Though the VLE personalises her learning tasks to fit and elaborate her interests, it also confronts Zoe with the unexpected or undesired, in order to prevent the development of narrow and biased perspectives. Today, Zoe has to study and discuss the impact of animal testing on the researchers that perform the tests, a topic far outside her range of interest. All her personal data and profiles that are used to monitor her progress and adapt the learning environment to match her level of understanding are compiled in a protected virtual environment. The data can be mined anonymously for group profiling, including data from other schools. This has enabled a more refined understanding of a learning disability that Zoe suffers from, allowing the VLE to anticipate its negative effects by developing strategies to avoid whatever triggers the fatigue that blocks her capacity to take in more information.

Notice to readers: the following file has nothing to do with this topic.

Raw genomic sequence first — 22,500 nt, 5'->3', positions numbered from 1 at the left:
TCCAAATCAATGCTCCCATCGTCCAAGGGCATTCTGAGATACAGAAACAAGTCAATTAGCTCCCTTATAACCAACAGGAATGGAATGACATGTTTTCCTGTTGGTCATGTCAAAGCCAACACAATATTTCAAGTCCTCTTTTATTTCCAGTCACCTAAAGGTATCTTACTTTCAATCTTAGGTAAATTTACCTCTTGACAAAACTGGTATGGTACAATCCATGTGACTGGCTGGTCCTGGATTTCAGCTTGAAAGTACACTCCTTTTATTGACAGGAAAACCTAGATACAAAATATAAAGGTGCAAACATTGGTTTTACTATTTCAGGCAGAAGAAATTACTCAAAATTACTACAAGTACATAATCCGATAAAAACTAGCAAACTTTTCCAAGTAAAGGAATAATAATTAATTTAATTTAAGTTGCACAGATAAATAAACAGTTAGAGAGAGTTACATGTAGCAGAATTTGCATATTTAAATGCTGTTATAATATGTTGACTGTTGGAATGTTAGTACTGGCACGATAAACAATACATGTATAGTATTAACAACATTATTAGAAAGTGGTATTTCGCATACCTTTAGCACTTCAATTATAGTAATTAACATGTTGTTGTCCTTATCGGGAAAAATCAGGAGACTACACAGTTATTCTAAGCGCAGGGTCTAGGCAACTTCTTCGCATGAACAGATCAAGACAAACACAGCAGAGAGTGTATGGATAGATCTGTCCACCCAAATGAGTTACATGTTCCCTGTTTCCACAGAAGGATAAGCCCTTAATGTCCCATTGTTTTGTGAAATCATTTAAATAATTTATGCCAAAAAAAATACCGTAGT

When David enters to pick up his daughter, he asks her tutor to give him access to her personal profile. As he knows, he does not have unlimited access to her profile, and as she grows older he will need her permission. This is not a problem to David, who is convinced of the importance of respecting his daughter’s growing autonomy.